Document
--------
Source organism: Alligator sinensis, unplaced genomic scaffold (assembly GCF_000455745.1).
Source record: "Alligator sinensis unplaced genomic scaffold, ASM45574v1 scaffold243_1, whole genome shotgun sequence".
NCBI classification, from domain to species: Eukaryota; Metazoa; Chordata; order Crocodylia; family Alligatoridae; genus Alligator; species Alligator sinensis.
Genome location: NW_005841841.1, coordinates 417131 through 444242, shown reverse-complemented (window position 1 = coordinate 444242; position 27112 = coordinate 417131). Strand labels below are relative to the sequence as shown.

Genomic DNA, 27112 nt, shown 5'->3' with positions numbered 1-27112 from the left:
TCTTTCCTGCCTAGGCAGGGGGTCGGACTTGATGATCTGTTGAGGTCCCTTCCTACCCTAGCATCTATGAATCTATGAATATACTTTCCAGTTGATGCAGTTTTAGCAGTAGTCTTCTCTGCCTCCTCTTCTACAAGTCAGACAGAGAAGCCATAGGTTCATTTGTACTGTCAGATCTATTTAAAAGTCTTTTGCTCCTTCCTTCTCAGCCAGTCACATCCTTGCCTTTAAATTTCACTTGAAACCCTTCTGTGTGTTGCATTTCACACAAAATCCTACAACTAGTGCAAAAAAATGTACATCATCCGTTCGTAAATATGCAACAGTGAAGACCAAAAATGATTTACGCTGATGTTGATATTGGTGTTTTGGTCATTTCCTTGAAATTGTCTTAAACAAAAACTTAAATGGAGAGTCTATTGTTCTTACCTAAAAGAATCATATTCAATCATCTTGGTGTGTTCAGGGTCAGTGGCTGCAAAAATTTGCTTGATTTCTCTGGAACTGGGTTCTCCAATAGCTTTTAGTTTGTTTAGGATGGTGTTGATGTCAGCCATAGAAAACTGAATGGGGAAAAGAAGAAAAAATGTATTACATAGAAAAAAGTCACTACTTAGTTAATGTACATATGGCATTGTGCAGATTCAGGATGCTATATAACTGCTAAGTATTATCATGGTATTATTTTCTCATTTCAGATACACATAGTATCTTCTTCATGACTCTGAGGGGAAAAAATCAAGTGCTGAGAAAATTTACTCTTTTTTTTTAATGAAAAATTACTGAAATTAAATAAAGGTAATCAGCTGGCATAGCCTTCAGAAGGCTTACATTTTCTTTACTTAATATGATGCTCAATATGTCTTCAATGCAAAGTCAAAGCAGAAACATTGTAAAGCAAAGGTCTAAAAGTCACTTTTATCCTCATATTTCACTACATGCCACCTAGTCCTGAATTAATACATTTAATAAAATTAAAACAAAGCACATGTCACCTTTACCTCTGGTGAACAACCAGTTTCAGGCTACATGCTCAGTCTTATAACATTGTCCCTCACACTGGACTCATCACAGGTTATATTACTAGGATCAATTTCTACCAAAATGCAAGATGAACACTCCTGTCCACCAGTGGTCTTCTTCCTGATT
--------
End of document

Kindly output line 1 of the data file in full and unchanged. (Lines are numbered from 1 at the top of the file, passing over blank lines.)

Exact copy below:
Source organism: Alligator sinensis, unplaced genomic scaffold (assembly GCF_000455745.1).